A Popular History of The Great War/Volume 1/Page 132
among the better classes, which so strengthened the government that the latter ratified the decisions of the military power by forbidding the manufacture, sale and consumption of absinthe throughout the whole territory of the French republic, of its dependencies and colonies. To anyone who knows what ravages were wrought by the "green enchantress" on the working classes in huge industrial centres, how she filled the asylums with maniacs and weakened the race, this vote of Parliament must seem a victory in itself.
Frenchmen knew that they had the necessary courage to sustain the shock of a formidable enemy which attacked them treacherously by violating the frontiers of a neutral country, and they also knew that the success of their resistance depended on their will, their firmness of soul, their coolness. It must be confessed that they nourished strange illusions, shared by other opponents of Germany. Germans have committed a series of capital mistakes in assuming beforehand the complacency of Belgium, the indifference of Britain, the impossibility on the part of France of opposing the invasion of her soil and the capture of her capital. The military chiefs, advisers of the kaiser, repeated during the first days of the war that the French mobilization would be hindered by sabotage, thwarted and disorganized by the workmen's syndicates; that a revolution breaking out in Paris would upset the government and create grave disorders by which the German armies might profit to reach Paris without striking a blow. With all their foresight the Germans had not foreseen the "sacred union" and Joffre.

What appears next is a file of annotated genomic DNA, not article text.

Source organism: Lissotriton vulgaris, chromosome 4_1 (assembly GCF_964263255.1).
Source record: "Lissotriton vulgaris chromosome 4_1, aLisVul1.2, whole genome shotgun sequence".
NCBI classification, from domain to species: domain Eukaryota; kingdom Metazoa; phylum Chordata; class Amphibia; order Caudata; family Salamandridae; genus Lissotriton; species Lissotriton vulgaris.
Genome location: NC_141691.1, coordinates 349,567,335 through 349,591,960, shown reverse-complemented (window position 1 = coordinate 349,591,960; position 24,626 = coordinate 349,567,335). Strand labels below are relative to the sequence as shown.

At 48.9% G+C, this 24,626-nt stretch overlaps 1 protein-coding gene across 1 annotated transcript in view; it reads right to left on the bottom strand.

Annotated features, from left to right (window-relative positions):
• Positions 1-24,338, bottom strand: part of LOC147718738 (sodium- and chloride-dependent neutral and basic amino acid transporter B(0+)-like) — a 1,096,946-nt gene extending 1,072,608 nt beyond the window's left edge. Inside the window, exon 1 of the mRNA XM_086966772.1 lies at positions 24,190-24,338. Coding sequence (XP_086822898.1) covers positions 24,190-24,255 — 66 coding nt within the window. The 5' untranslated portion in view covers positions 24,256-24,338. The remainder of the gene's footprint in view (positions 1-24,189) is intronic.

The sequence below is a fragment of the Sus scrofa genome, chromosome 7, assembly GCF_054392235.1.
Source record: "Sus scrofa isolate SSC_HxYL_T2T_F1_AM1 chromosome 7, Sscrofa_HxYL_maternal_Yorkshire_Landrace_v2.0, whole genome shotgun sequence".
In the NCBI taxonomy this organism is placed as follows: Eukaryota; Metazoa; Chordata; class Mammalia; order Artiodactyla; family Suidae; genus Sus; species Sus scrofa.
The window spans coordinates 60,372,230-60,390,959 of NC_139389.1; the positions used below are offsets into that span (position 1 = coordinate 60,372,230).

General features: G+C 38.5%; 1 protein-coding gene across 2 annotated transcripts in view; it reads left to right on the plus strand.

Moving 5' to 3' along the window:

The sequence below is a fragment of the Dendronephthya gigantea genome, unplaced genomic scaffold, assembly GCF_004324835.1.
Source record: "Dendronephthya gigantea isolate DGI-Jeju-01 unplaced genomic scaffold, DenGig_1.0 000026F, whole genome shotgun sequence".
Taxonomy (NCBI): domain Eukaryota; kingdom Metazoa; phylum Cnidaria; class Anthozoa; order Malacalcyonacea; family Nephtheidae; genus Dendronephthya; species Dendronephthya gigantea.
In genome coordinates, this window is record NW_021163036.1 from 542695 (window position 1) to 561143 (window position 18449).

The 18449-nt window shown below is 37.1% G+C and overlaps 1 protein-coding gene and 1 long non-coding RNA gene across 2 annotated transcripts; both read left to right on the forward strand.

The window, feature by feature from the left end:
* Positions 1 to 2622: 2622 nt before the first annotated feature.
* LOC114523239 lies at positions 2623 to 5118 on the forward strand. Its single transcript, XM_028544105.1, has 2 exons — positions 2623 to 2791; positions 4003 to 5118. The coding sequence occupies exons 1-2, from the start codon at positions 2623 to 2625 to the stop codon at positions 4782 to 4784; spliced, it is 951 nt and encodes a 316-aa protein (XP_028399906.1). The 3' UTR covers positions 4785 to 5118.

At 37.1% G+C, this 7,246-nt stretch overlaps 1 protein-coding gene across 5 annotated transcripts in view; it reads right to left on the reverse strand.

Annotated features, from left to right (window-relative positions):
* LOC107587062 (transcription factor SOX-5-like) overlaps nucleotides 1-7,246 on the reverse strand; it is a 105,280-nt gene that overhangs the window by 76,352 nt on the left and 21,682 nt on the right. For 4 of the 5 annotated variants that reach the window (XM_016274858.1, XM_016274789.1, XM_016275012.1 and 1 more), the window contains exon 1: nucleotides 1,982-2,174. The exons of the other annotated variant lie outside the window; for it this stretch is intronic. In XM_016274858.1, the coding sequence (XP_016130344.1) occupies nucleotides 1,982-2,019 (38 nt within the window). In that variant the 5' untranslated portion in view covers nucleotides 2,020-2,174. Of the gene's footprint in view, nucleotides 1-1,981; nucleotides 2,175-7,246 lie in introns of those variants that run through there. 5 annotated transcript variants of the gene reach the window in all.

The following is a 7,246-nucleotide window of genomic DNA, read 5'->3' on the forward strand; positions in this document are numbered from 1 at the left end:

On the other hand, the French did not suspect the formidable power of their enemies, their crushing superiority in arms and numbers. They clung to those antiquated ideas about the value of the individual combatant, about his superiority to mere material. They paid dearly for this mistake. Of what use was the dash of troops against machine guns which mowed them down and so prevented them from coming to grips with the foe? What could heroic bravery avail against the torrent of shells rained on them by the enemy?
One had dreamed of formidable encounters in which the "furia francese" should have irresistibly flung back the hostile hordes and driven them as far as the farther side of the Rhine. The opposite to this happened, and public sentiment, taken aback at first, was not slow to accept this defensive war, preceded by a